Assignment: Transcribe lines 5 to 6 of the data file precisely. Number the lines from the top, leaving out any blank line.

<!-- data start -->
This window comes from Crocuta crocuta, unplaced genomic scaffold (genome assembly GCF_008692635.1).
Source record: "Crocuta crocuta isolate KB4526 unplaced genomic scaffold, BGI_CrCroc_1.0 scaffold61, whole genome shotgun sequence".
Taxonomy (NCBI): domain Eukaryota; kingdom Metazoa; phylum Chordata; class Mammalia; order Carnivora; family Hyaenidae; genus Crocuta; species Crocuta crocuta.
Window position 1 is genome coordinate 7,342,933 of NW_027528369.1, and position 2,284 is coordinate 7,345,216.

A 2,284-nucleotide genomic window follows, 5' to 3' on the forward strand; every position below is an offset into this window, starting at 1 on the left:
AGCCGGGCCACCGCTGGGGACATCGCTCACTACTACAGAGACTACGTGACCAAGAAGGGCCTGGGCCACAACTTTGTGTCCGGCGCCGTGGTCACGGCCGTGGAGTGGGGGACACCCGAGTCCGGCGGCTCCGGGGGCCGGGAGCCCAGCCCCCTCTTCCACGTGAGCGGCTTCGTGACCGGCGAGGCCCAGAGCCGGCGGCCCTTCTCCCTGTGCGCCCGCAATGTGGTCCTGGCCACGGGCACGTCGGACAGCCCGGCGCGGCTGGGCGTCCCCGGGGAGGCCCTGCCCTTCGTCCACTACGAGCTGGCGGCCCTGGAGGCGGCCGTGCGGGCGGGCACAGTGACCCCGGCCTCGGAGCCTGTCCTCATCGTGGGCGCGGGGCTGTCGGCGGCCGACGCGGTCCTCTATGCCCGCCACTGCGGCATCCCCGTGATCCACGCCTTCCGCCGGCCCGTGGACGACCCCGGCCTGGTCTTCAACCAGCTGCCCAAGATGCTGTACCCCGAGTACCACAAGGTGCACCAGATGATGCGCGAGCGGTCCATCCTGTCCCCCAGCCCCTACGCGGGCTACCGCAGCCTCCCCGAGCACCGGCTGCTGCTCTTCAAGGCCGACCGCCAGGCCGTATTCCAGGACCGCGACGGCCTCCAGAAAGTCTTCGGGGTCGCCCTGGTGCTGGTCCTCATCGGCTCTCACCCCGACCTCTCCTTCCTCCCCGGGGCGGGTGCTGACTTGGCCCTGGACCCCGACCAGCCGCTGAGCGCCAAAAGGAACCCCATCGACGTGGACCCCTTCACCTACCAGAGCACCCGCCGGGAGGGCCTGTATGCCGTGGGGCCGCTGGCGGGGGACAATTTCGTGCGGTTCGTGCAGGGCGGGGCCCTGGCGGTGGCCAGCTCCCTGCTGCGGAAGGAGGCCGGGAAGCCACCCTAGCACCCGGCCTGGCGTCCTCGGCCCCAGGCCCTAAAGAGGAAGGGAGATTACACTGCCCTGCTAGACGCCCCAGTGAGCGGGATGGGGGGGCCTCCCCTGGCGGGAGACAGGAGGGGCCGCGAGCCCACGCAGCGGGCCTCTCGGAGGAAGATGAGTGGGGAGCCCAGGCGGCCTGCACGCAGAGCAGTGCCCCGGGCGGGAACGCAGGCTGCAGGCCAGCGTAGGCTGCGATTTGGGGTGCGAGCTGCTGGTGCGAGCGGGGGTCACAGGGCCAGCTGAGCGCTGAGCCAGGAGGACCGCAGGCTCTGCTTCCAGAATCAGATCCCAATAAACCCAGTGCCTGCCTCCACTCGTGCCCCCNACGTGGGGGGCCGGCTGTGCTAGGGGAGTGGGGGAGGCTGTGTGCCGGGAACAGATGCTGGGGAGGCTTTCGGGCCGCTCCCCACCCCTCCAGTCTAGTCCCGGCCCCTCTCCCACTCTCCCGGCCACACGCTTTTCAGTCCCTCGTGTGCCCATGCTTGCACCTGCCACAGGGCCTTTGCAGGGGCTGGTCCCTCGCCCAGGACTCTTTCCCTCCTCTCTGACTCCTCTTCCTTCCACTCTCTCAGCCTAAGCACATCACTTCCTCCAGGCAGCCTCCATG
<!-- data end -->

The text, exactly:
A 2,284-nucleotide genomic window follows, 5' to 3' on the forward strand; every position below is an offset into this window, starting at 1 on the left:
AGCCGGGCCACCGCTGGGGACATCGCTCACTACTACAGAGACTACGTGACCAAGAAGGGCCTGGGCCACAACTTTGTGTCCGGCGCCGTGGTCACGGCCGTGGAGTGGGGGACACCCGAGTCCGGCGGCTCCGGGGGCCGGGAGCCCAGCCCCCTCTTCCACGTGAGCGGCTTCGTGACCGGCGAGGCCCAGAGCCGGCGGCCCTTCTCCCTGTGCGCCCGCAATGTGGTCCTGGCCACGGGCACGTCGGACAGCCCGGCGCGGCTGGGCGTCCCCGGGGAGGCCCTGCCCTTCGTCCACTACGAGCTGGCGGCCCTGGAGGCGGCCGTGCGGGCGGGCACAGTGACCCCGGCCTCGGAGCCTGTCCTCATCGTGGGCGCGGGGCTGTCGGCGGCCGACGCGGTCCTCTATGCCCGCCACTGCGGCATCCCCGTGATCCACGCCTTCCGCCGGCCCGTGGACGACCCCGGCCTGGTCTTCAACCAGCTGCCCAAGATGCTGTACCCCGAGTACCACAAGGTGCACCAGATGATGCGCGAGCGGTCCATCCTGTCCCCCAGCCCCTACGCGGGCTACCGCAGCCTCCCCGAGCACCGGCTGCTGCTCTTCAAGGCCGACCGCCAGGCCGTATTCCAGGACCGCGACGGCCTCCAGAAAGTCTTCGGGGTCGCCCTGGTGCTGGTCCTCATCGGCTCTCACCCCGACCTCTCCTTCCTCCCCGGGGCGGGTGCTGACTTGGCCCTGGACCCCGACCAGCCGCTGAGCGCCAAAAGGAACCCCATCGACGTGGACCCCTTCACCTACCAGAGCACCCGCCGGGAGGGCCTGTATGCCGTGGGGCCGCTGGCGGGGGACAATTTCGTGCGGTTCGTGCAGGGCGGGGCCCTGGCGGTGGCCAGCTCCCTGCTGCGGAAGGAGGCCGGGAAGCCACCCTAGCACCCGGCCTGGCGTCCTCGGCCCCAGGCCCTAAAGAGGAAGGGAGATTACACTGCCCTGCTAGACGCCCCAGTGAGCGGGATGGGGGGGCCTCCCCTGGCGGGAGACAGGAGGGGCCGCGAGCCCACGCAGCGGGCCTCTCGGAGGAAGATGAGTGGGGAGCCCAGGCGGCCTGCACGCAGAGCAGTGCCCCGGGCGGGAACGCAGGCTGCAGGCCAGCGTAGGCTGCGATTTGGGGTGCGAGCTGCTGGTGCGAGCGGGGGTCACAGGGCCAGCTGAGCGCTGAGCCAGGAGGACCGCAGGCTCTGCTTCCAGAATCAGATCCCAATAAACCCAGTGCCTGCCTCCACTCGTGCCCCCNACGTGGGGGGCCGGCTGTGCTAGGGGAGTGGGGGAGGCTGTGTGCCGGGAACAGATGCTGGGGAGGCTTTCGGGCCGCTCCCCACCCCTCCAGTCTAGTCCCGGCCCCTCTCCCACTCTCCCGGCCACACGCTTTTCAGTCCCTCGTGTGCCCATGCTTGCACCTGCCACAGGGCCTTTGCAGGGGCTGGTCCCTCGCCCAGGACTCTTTCCCTCCTCTCTGACTCCTCTTCCTTCCACTCTCTCAGCCTAAGCACATCACTTCCTCCAGGCAGCCTCCATG